You're never too old -- or too much the expert -- to learn, Maryland teachers studying how to excite students about aviation were told by a space shuttle astronaut.
The trick, he said, is to remain excited about the prospect of learning -- a trick as applicable to scientists as to elementary school-aged children.
Col. Frederick D. Gregory told 150 teachers gathered at Baltimore-Washington International Airport Saturday that he was surprised some of the best scientists in the world were excited by the results of experiments conducted in the weightless environment. Some were even shocked.
"It was this excitement about learning that kept me going," Colonel Gregory said. "Whether in an orbiter or on the ground, it was unique to be with a crew who would come back and write the things that we would be reading about in the encyclopedia next year."
For example, one scientist studying liquids had dumped a glass of soft drink in the shuttle. In outer space, the drink floats in a glob -- and the scientist was changing the glob's shape using different sound waves.
At one point, the glob turned into a sphere, an unexpected result. "I could see he was confused by this," Colonel Gregory said. "He said, 'You know, it wasn't supposed to make that transition. I'll have to change my whole approach to this and change my equations.' "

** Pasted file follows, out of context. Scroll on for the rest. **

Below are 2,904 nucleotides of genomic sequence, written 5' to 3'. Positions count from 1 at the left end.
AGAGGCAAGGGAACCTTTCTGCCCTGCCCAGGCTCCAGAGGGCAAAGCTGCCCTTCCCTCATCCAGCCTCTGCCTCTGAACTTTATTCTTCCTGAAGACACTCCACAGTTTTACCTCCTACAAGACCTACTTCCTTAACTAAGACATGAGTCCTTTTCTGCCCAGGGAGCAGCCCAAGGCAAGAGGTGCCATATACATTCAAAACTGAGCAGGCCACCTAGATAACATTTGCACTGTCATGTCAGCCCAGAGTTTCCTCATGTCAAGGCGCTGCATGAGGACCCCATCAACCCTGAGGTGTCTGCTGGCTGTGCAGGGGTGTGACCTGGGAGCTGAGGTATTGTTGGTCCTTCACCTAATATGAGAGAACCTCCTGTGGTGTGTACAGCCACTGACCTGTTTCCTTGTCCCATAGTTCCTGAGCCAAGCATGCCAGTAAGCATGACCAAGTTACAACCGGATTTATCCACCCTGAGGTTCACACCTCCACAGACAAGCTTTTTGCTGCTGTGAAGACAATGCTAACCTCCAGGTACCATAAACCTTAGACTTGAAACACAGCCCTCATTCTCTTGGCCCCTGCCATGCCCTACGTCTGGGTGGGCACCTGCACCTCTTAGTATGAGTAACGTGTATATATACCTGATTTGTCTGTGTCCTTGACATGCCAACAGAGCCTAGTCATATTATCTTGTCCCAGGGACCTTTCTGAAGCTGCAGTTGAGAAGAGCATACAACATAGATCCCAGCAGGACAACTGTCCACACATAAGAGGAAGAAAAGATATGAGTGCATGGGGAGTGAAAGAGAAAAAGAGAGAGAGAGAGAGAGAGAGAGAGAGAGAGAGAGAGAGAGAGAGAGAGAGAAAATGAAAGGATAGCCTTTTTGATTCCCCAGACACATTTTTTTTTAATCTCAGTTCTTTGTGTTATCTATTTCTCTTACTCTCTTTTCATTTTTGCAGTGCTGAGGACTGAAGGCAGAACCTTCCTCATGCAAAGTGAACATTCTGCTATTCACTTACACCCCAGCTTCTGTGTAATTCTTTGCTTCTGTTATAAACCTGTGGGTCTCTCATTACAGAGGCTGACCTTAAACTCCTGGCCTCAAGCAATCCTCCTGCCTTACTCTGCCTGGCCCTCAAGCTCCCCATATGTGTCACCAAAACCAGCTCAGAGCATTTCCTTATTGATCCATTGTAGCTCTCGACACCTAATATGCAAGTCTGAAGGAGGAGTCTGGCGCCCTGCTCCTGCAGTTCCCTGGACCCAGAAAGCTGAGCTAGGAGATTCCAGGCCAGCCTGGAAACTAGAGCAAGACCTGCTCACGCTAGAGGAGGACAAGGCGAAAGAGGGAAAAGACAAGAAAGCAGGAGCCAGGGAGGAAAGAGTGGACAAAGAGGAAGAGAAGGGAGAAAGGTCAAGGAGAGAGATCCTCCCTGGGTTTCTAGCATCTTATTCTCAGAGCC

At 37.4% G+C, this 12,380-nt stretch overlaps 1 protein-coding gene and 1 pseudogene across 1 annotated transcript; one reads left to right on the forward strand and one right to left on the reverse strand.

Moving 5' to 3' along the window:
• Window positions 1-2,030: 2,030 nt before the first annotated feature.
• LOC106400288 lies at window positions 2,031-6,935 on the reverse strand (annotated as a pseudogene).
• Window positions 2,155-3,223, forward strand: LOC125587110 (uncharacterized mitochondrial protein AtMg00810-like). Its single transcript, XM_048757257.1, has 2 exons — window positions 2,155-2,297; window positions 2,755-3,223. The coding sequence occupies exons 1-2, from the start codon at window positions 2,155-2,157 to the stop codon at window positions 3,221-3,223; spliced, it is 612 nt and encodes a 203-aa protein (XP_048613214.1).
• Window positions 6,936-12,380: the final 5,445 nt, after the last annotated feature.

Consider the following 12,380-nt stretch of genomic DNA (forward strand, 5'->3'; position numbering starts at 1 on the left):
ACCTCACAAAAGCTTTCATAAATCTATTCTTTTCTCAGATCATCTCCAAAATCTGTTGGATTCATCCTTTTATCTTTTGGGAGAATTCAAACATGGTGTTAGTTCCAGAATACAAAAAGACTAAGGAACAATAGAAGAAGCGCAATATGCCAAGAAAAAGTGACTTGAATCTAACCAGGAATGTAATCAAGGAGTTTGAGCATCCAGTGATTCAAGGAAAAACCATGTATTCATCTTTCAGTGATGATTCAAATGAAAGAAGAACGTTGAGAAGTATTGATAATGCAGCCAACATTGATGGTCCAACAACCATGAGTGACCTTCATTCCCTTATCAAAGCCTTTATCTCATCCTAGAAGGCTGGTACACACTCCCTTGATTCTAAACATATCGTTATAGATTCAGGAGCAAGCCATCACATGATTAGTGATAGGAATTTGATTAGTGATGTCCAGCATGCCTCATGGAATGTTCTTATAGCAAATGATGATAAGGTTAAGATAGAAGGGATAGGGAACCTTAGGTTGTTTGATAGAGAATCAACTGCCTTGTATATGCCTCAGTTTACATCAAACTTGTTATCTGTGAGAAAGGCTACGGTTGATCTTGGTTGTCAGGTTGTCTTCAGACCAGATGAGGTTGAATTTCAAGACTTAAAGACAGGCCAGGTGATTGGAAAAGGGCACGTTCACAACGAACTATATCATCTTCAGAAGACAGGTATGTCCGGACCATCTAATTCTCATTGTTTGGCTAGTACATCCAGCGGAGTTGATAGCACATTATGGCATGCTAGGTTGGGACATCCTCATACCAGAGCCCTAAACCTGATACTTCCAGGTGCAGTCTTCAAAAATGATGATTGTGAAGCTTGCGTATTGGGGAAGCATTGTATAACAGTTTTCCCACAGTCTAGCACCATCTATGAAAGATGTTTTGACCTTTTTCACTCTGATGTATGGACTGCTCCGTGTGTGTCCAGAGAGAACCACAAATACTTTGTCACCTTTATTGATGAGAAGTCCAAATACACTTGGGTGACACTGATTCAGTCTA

Teachers said they learned a lot at the daylong seminar, the second annual "Take it to the Top" aviation workshop.
They made functional hot-air balloons out of paper and learned about the Hubble space telescope and what it was like to live and work outside Earth's atmosphere.
"I'm impressed," said Chuck Gerhold, a teacher at Winfield Elementary School in Carroll County. "Until you get here, you don't realize what's out there. Things I learned today will be used, and fast."
One example, he said, was the hot-air balloons. It is just the hands-on project that piques students' interest.
"You have to get the kids excited about learning," Mr. Gerhold said. "Whether they can make a balloon that works or not isn't as important as instilling the idea that they can do something."
Colonel Gregory, associate administrator of the Office of Safety and Mission Quality for NASA, echoed those sentiments while walking the group through his last mission and recounting how space travel taught him about global unity.
"Every time I would fly over Washington, I would try to get everyone to look at my hometown," said Colonel Gregory. "Nobody was interested."
While crew members started the mission caring only about their own hometowns, he said, by the end of the mission, "none of us would leave the window, because we were all looking down at our hometown -- the world."
That experience, Colonel Gregory said, shows how knowledge can meld cultures.
The workshop was sponsored by the state Department of Transportation and the Aviation Administration, in cooperation with the state Department of Education, the National Aeronautics and Space Administration, the Civil Air Patrol and the Air Force.